Scapulothoracic dissociation: a devastating “floating shoulder” injury

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Luigi Branca Vergano
Mauro Monesi


Scapulothoracic dissociation, high-energy trauma


Background and aim of the work

The term “floating shoulder” was used in a previous paper to describe lesions of at least two components of the SSSC (superior shoulder suspensory complex), a bony-ligamentous structure of the shoulder girdle. Following this article other types of floating shoulder were described, including scapulothoracic dissociation (STD), a rare lesion with potentially devastating consequences, with detachment of the scapular body from the thoracic wall, with following lateralization of the scapula,  fracture of the clavicle or injury of the adiacent sterno-clavear or acromion-clavicular joints. Prognosis and outcome are also negatively influenced by secondary vascular and neurologic injuries.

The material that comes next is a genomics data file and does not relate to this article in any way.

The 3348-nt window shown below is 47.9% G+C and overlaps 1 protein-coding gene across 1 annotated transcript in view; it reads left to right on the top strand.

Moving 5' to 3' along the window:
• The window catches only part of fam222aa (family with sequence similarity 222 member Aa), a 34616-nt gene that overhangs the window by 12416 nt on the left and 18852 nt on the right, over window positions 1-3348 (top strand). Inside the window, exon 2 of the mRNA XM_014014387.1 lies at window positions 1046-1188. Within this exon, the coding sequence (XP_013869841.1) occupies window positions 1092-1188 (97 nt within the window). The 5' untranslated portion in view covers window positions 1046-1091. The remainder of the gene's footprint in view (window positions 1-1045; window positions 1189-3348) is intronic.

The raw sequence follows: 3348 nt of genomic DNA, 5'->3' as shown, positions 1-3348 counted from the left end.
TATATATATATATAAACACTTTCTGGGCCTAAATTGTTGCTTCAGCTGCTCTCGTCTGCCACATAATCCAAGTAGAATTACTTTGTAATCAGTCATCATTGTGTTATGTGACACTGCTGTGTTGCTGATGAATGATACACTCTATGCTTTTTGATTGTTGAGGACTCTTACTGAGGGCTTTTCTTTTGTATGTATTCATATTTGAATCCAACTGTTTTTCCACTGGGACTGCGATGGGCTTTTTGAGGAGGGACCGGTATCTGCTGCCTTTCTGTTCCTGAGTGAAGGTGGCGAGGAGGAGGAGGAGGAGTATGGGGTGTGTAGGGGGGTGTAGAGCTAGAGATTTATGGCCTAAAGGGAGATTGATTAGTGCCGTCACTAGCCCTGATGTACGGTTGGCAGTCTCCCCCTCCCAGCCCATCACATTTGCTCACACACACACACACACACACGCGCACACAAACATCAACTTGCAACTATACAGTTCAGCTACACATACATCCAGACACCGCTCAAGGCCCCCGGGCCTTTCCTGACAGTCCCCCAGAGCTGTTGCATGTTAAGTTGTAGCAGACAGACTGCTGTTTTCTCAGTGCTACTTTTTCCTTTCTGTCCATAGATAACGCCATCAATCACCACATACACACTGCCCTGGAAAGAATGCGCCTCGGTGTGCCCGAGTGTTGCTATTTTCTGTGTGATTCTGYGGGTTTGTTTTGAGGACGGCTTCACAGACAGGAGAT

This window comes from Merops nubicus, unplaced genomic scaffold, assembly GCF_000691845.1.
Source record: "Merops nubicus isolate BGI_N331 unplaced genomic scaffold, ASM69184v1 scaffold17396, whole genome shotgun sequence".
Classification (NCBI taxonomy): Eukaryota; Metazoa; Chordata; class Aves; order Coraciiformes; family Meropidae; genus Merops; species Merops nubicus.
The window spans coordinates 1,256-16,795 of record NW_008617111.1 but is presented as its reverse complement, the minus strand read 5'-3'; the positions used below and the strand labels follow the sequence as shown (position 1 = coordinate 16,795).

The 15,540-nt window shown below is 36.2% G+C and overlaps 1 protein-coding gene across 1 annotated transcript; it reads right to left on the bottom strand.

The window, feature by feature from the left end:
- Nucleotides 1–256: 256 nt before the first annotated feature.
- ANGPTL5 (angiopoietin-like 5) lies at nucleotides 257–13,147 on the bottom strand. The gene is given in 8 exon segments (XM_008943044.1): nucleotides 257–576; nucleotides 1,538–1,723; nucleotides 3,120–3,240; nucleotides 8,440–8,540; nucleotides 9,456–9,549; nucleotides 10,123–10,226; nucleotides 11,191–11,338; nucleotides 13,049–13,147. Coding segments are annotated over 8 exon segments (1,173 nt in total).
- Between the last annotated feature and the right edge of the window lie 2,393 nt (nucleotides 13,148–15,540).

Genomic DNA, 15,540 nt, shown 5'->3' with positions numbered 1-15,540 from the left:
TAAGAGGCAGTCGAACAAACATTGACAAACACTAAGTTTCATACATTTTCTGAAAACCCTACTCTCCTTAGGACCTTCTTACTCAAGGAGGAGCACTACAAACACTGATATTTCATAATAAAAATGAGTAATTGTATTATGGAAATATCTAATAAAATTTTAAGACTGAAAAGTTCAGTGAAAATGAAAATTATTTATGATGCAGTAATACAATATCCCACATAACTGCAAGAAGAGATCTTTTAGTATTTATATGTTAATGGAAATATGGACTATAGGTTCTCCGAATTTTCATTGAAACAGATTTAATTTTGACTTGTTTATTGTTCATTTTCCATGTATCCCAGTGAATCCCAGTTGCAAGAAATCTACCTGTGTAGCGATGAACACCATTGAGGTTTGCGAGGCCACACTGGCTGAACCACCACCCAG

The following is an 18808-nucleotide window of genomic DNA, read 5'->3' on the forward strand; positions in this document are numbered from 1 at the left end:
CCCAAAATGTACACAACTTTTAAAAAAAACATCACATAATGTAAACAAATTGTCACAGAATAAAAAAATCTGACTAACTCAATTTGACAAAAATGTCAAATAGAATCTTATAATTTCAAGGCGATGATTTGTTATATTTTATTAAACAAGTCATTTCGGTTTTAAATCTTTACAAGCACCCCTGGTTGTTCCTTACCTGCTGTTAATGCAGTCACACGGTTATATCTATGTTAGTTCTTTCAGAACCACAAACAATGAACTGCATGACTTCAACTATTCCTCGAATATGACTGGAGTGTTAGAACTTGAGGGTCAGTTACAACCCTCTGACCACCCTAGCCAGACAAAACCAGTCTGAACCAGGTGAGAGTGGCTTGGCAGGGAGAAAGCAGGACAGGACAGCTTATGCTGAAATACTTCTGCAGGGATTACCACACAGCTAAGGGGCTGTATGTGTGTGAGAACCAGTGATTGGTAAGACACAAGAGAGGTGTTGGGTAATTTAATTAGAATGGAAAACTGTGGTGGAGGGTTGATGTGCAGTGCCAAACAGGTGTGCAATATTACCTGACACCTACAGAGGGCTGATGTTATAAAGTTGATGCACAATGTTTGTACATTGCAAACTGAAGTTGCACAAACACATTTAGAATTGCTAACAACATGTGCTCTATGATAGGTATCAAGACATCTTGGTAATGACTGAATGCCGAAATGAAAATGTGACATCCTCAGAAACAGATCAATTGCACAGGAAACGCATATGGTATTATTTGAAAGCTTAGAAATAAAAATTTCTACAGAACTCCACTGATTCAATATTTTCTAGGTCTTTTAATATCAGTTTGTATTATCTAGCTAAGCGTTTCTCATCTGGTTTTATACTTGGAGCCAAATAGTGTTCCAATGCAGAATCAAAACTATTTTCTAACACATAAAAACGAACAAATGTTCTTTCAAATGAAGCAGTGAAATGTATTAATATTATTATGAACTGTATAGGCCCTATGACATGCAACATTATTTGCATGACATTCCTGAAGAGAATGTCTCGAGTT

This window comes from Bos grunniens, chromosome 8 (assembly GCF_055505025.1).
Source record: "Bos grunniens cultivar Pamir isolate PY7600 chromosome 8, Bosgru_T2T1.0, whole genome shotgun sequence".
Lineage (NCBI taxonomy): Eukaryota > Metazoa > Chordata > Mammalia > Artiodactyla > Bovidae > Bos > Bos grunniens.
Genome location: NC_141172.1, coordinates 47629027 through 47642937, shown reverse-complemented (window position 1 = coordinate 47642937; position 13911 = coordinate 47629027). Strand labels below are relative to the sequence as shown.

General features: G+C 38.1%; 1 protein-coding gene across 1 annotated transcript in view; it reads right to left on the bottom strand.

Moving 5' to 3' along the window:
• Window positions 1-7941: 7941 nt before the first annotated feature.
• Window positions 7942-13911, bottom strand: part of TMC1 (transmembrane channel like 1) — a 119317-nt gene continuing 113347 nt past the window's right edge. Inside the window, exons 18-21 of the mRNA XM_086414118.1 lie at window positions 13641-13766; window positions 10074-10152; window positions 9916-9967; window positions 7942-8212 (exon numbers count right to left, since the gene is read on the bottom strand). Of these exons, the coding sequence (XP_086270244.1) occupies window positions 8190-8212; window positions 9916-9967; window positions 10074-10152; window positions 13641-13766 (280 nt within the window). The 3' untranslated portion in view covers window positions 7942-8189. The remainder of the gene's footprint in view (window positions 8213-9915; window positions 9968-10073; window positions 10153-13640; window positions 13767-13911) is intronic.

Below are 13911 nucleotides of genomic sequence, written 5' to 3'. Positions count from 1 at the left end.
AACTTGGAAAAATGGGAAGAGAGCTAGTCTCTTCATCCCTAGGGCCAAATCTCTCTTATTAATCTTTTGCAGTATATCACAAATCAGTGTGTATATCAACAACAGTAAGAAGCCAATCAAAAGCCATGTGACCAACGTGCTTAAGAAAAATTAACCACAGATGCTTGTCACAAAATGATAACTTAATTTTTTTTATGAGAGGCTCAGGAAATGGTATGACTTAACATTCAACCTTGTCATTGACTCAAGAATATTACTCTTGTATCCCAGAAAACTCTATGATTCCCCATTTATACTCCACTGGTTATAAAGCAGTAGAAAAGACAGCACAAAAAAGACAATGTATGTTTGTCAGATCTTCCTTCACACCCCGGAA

We review the literature on this lesion and we describe two patients with STD, their treatment and outcome.


Reviewing the literature and analysing our cases, we point out that the STD is often associated with serious general lesions and is indicative of an high-energy trauma. The consequences can be disabling for the upper limb (20% amputation, 50% flail limb) or for the general status of the patient (10% mortality).


STD must be timely recognized and subsequently properly treated, to avoid the associated general and local injuries (vascular) and subsequently the musculoskeletal lesions.


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